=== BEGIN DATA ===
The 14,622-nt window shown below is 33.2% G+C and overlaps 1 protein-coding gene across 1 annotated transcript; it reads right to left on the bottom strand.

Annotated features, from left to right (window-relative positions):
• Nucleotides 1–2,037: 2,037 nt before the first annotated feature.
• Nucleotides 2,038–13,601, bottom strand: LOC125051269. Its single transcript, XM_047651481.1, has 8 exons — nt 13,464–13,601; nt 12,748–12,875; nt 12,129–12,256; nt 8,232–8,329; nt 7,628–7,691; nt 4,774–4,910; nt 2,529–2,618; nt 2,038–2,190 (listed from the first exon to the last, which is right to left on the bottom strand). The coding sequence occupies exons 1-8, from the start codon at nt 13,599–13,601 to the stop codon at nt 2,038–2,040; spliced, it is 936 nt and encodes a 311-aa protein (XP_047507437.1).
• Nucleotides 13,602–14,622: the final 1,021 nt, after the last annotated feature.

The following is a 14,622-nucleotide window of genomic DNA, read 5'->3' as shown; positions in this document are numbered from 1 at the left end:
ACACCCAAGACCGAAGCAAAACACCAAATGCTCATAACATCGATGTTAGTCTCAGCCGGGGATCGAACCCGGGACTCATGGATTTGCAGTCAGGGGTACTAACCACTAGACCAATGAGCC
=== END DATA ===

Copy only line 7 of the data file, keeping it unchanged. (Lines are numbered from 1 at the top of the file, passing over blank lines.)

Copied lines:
ACACCCAAGACCGAAGCAAAACACCAAATGCTCATAACATCGATGTTAGTCTCAGCCGGGGATCGAACCCGGGACTCATGGATTTGCAGTCAGGGGTACTAACCACTAGACCAATGAGCC